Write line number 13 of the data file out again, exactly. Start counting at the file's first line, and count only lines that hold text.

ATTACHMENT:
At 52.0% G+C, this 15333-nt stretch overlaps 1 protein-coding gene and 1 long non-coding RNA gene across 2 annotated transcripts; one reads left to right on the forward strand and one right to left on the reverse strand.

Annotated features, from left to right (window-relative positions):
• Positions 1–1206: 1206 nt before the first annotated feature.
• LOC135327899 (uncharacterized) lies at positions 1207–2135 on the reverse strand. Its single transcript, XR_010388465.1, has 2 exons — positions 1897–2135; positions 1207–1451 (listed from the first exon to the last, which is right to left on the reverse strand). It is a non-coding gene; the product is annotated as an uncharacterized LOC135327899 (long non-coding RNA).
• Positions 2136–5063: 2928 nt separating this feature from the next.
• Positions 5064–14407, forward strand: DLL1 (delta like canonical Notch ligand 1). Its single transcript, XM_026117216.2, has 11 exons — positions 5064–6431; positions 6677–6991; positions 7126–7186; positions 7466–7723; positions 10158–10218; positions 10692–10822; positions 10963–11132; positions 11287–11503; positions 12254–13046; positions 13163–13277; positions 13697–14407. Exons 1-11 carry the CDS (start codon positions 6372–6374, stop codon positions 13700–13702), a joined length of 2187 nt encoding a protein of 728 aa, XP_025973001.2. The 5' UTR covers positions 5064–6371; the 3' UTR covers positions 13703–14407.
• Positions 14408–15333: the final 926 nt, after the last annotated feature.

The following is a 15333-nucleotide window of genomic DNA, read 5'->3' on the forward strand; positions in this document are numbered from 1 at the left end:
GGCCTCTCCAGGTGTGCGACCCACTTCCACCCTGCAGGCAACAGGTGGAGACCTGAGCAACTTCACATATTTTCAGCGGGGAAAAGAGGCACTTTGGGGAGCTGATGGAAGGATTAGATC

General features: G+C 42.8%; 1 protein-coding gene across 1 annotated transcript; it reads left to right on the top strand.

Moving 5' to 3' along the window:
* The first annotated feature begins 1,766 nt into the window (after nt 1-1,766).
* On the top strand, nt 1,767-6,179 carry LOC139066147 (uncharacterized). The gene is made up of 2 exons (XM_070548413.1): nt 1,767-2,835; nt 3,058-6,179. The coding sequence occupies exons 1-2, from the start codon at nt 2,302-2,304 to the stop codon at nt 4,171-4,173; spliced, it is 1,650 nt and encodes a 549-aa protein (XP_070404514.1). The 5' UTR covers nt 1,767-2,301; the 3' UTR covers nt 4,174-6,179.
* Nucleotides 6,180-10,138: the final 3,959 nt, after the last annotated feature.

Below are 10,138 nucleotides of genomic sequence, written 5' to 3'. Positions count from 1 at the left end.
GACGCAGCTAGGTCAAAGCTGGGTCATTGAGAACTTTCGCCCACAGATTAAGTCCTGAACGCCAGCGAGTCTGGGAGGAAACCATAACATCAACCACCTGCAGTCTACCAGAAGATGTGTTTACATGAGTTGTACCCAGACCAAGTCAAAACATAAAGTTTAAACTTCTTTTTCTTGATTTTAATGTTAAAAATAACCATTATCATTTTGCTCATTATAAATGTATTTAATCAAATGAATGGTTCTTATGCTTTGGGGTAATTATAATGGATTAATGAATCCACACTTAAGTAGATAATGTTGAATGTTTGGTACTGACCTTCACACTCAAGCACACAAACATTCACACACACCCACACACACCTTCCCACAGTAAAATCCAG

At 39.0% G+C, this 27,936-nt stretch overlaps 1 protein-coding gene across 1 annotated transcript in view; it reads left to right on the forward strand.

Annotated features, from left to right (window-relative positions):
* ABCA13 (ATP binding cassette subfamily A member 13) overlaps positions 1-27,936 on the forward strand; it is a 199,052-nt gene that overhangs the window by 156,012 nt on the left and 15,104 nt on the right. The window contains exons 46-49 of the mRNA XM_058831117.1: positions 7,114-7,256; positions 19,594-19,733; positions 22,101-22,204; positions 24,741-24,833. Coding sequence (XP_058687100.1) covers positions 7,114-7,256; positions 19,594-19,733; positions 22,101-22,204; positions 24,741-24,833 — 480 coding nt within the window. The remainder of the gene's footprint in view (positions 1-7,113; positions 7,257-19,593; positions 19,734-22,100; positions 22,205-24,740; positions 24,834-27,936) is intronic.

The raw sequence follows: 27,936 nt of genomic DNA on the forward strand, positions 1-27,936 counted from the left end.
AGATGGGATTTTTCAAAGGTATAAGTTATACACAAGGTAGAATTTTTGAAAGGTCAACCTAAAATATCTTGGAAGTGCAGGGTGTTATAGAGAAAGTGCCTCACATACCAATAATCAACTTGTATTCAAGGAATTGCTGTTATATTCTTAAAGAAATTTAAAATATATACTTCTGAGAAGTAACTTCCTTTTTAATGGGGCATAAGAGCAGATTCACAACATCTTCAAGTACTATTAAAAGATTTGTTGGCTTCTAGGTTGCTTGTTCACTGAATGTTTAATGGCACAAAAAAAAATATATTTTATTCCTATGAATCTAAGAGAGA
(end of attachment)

* On the top strand, nt 1,767-6,179 carry LOC139066147 (uncharacterized). The gene is made up of 2 exons (XM_070548413.1): nt 1,767-2,835; nt 3,058-6,179. The coding sequence occupies exons 1-2, from the start codon at nt 2,302-2,304 to the stop codon at nt 4,171-4,173; spliced, it is 1,650 nt and encodes a 549-aa protein (XP_070404514.1). The 5' UTR covers nt 1,767-2,301; the 3' UTR covers nt 4,174-6,179.